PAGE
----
Many human cancers over-express B cell lymphoma 2 (Bcl-2) or X-linked inhibitor of apoptosis (IAP) proteins to evade cell death. The pro-apoptotic ARTS (Sept4_i2) protein binds directly to both Bcl-2 and XIAP and promotes apoptosis by stimulating their degradation via the ubiquitin-proteasome system (UPS). Here we describe a small molecule, A4, that mimics the function of ARTS. Microscale thermophoresis assays showed that A4 binds XIAP, but not cellular inhibitor of apoptosis protein 1 (cIAP1). A4 binds to a distinct ARTS binding pocket in the XIAP-BIR3 (baculoviral IAP repeat 3) domain. Like ARTS, A4 stimulated poly-ubiquitylation and UPS-mediated degradation of XIAP and Bcl-2, but not cIAP1, resulting in caspase-9 and -3 activation and apoptosis. In addition, over-expression of XIAP rescued HeLa cells from A4-induced apoptosis, consistent with the idea that A4 kills by antagonizing XIAP. On the other hand, treatment with the SMAC-mimetic Birinapant induced secretion of tumour necrosis factor-α (TNFα) and killed ~50% of SKOV-3 cells, and addition of A4 to Birinapant-treated cells significantly reduced secretion of TNFα and blocked Birinapant-induced apoptosis. This suggests that A4 acts by specifically targeting XIAP. The effect of A4 was selective as peripheral blood mononuclear cells and normal human breast epithelial cells were unaffected. Furthermore, proteome analysis revealed that cancer cell lines with high levels of XIAP were particularly sensitive to the killing effect of A4. These results provide proof of concept that the ARTS binding site in XIAP is “druggable”. A4 represents a novel class of dual-targeting compounds stimulating apoptosis by UPS-mediated degradation of important anti-apoptotic oncogenes.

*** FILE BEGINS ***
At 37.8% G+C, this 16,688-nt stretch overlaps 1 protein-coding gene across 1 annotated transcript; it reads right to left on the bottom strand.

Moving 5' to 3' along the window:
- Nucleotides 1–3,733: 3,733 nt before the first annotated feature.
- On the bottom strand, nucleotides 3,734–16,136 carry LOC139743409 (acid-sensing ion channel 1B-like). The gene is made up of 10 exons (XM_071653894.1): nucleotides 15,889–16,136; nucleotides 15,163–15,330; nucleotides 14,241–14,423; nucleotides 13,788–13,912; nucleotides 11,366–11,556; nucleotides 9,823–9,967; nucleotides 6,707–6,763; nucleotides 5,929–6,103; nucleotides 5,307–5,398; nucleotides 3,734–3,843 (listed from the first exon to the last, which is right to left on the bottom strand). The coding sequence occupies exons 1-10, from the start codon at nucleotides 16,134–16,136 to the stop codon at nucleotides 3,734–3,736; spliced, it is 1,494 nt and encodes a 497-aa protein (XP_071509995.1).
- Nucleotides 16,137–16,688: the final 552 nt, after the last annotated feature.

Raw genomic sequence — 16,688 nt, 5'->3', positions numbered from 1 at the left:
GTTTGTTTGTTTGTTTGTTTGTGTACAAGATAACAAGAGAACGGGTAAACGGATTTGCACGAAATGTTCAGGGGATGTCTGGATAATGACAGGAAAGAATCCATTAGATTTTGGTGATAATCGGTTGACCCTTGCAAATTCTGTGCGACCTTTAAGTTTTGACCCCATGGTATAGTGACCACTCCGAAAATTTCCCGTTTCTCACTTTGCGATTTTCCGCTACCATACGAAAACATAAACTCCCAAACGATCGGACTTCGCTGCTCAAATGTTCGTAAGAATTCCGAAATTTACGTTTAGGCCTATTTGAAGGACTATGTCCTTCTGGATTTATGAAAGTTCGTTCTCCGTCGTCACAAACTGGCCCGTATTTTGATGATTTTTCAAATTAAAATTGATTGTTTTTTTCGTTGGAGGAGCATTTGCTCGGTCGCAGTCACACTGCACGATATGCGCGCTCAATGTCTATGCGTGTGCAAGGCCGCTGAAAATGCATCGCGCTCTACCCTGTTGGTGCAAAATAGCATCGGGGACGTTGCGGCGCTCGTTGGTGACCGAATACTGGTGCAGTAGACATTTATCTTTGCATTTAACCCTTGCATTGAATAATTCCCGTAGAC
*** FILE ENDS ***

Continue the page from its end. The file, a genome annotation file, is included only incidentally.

Bibliographical noteFunding Information:
We thank Hermann Steller for thoughtful discussions of the manuscript. We thank Dr. Fabrice E. Benchetrit for his help with the initial screen of the compounds. We also thank Dr. Maya Lalzar for thorough proteome analysis, and Dr. Moran Jerabek for helpful suggestions, performing and analysing the MST binding assays (at Crelux a WuXi AppTech company Ltd, Germany). We are grateful to Drs. Joe Opferman, St. Jude, Memphis, TN, USA, and Dr. Reuven Stein, Tel-Aviv University, Israel for sharing with us the DKO BAK/BAX MEFs. D. M. is a recipient of a presidential scholarship from the University of Haifa. Medicinal Chemistry analysis by Dr. David Sheppard and MST assays (CreLuX Ltd) were funded by ARTSaVIT Ltd. This work was funded by Israel Science Foundation (ISF) Grant 822/12 (to S.L.) and by a generous grant award from the Hymen Milgrom Trust (to S.L.).
© 2020, The Author(s).
ASJC Scopus subject areas
- Cellular and Molecular Neuroscience
- Cell Biology
- Cancer Research